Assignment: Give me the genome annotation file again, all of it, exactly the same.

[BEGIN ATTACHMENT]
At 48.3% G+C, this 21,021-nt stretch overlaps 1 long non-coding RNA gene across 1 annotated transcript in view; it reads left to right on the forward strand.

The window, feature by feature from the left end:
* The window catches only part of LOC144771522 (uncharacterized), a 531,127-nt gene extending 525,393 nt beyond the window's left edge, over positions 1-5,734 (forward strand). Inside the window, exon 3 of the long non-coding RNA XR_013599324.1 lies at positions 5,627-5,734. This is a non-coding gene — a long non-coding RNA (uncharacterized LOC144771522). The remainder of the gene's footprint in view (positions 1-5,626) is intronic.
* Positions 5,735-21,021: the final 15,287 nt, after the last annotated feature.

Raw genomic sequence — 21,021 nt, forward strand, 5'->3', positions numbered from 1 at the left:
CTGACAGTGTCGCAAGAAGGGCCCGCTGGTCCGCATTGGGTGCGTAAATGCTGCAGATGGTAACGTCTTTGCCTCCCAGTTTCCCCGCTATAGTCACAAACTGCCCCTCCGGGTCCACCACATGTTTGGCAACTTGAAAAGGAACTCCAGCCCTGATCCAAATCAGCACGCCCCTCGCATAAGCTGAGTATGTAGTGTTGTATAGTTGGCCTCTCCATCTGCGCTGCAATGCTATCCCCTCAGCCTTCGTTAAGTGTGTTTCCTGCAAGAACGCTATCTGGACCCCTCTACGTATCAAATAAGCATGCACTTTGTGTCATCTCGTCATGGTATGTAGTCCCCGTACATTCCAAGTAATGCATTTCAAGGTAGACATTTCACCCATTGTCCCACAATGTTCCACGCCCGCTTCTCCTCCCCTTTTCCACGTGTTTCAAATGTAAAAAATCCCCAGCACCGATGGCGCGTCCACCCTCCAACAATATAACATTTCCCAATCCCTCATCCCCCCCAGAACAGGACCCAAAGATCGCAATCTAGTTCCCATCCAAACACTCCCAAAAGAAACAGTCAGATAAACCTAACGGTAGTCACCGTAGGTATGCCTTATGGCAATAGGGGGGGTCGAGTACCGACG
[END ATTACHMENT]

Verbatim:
At 48.3% G+C, this 21,021-nt stretch overlaps 1 long non-coding RNA gene across 1 annotated transcript in view; it reads left to right on the forward strand.

The window, feature by feature from the left end:
* The window catches only part of LOC144771522 (uncharacterized), a 531,127-nt gene extending 525,393 nt beyond the window's left edge, over positions 1-5,734 (forward strand). Inside the window, exon 3 of the long non-coding RNA XR_013599324.1 lies at positions 5,627-5,734. This is a non-coding gene — a long non-coding RNA (uncharacterized LOC144771522). The remainder of the gene's footprint in view (positions 1-5,626) is intronic.
* Positions 5,735-21,021: the final 15,287 nt, after the last annotated feature.

Raw genomic sequence — 21,021 nt, forward strand, 5'->3', positions numbered from 1 at the left:
CTGACAGTGTCGCAAGAAGGGCCCGCTGGTCCGCATTGGGTGCGTAAATGCTGCAGATGGTAACGTCTTTGCCTCCCAGTTTCCCCGCTATAGTCACAAACTGCCCCTCCGGGTCCACCACATGTTTGGCAACTTGAAAAGGAACTCCAGCCCTGATCCAAATCAGCACGCCCCTCGCATAAGCTGAGTATGTAGTGTTGTATAGTTGGCCTCTCCATCTGCGCTGCAATGCTATCCCCTCAGCCTTCGTTAAGTGTGTTTCCTGCAAGAACGCTATCTGGACCCCTCTACGTATCAAATAAGCATGCACTTTGTGTCATCTCGTCATGGTATGTAGTCCCCGTACATTCCAAGTAATGCATTTCAAGGTAGACATTTCACCCATTGTCCCACAATGTTCCACGCCCGCTTCTCCTCCCCTTTTCCACGTGTTTCAAATGTAAAAAATCCCCAGCACCGATGGCGCGTCCACCCTCCAACAATATAACATTTCCCAATCCCTCATCCCCCCCAGAACAGGACCCAAAGATCGCAATCTAGTTCCCATCCAAACACTCCCAAAAGAAACAGTCAGATAAACCTAACGGTAGTCACCGTAGGTATGCCTTATGGCAATAGGGGGGGTCGAGTACCGACG